23 January 2012 Handwriting individualization using distance and rarity
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Abstract
Forensic individualization is the task of associating observed evidence with a specific source. The likelihood ratio (LR) is a quantitative measure that expresses the degree of uncertainty in individualization, where the numerator represents the likelihood that the evidence corresponds to the known and the denominator the likelihood that it does not correspond to the known. Since the number of parameters needed to compute the LR is exponential with the number of feature measurements, a commonly used simplification is the use of likelihoods based on distance (or similarity) given the two alternative hypotheses. This paper proposes an intermediate method which decomposes the LR as the product of two factors, one based on distance and the other on rarity. It was evaluated using a data set of handwriting samples, by determining whether two writing samples were written by the same/different writer(s). The accuracy of the distance and rarity method, as measured by error rates, is significantly better than the distance method.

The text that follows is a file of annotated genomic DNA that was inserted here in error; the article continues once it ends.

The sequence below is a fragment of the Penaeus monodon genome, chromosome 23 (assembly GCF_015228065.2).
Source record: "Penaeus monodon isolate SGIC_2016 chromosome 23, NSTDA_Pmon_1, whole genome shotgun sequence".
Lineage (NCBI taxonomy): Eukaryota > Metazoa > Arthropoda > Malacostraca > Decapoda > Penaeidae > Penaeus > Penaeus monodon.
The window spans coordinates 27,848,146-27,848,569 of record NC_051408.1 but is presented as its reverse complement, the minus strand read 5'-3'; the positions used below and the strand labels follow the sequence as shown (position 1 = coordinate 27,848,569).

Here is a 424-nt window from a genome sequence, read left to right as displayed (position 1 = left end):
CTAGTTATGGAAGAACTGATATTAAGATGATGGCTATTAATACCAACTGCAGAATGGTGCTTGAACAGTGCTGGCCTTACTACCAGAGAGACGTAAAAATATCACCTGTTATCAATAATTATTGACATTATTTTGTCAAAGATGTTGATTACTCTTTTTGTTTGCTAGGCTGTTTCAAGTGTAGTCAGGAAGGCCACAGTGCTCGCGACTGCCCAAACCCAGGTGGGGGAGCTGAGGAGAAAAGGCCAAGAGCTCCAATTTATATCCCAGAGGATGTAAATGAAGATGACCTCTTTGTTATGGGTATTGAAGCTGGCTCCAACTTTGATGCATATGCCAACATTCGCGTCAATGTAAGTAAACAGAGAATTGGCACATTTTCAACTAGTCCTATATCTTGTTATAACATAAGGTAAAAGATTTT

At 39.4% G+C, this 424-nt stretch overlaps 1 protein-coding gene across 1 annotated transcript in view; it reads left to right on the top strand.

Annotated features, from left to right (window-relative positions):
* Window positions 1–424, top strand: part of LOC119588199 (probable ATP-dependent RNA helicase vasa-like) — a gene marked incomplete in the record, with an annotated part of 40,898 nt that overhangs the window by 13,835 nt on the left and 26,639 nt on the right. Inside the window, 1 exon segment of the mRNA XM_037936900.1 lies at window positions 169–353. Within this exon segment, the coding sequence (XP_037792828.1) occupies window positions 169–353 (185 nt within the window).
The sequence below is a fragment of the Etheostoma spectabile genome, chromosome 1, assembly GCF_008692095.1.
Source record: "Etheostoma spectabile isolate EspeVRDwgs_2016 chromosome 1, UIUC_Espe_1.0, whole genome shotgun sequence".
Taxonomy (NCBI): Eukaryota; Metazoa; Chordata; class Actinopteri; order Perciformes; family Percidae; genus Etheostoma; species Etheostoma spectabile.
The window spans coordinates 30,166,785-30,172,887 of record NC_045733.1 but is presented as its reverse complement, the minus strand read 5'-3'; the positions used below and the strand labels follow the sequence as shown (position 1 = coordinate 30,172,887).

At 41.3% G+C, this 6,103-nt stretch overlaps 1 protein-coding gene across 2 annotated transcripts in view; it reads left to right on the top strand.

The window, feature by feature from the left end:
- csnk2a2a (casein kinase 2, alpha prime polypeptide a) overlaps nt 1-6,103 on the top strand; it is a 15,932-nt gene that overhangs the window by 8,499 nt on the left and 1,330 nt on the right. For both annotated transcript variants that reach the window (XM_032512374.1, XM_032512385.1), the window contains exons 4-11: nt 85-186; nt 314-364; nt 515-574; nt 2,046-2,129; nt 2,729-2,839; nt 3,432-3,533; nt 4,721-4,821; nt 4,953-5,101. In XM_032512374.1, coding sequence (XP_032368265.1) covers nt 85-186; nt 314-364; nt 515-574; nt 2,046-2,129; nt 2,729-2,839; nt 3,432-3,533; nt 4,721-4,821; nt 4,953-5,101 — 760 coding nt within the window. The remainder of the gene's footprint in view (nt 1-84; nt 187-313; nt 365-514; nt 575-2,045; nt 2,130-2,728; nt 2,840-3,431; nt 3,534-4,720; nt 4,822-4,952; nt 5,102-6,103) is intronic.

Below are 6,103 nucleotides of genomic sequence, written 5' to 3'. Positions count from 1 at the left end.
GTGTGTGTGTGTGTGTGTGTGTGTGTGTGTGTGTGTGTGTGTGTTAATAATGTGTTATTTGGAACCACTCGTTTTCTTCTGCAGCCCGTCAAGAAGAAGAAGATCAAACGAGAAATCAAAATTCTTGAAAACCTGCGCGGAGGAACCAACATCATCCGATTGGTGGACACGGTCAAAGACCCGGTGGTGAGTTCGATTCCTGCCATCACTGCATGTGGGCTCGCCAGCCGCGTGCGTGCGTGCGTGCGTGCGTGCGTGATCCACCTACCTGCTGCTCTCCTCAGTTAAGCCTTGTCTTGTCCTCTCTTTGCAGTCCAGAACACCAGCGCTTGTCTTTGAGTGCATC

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Yi Tang, Yi Tang, Sargur Srihari, Sargur Srihari, Harish Srinivasan, Harish Srinivasan, } "Handwriting individualization using distance and rarity", Proc. SPIE 8297, Document Recognition and Retrieval XIX, 82970R (23 January 2012); doi: 10.1117/12.912035; https://doi.org/10.1117/12.912035
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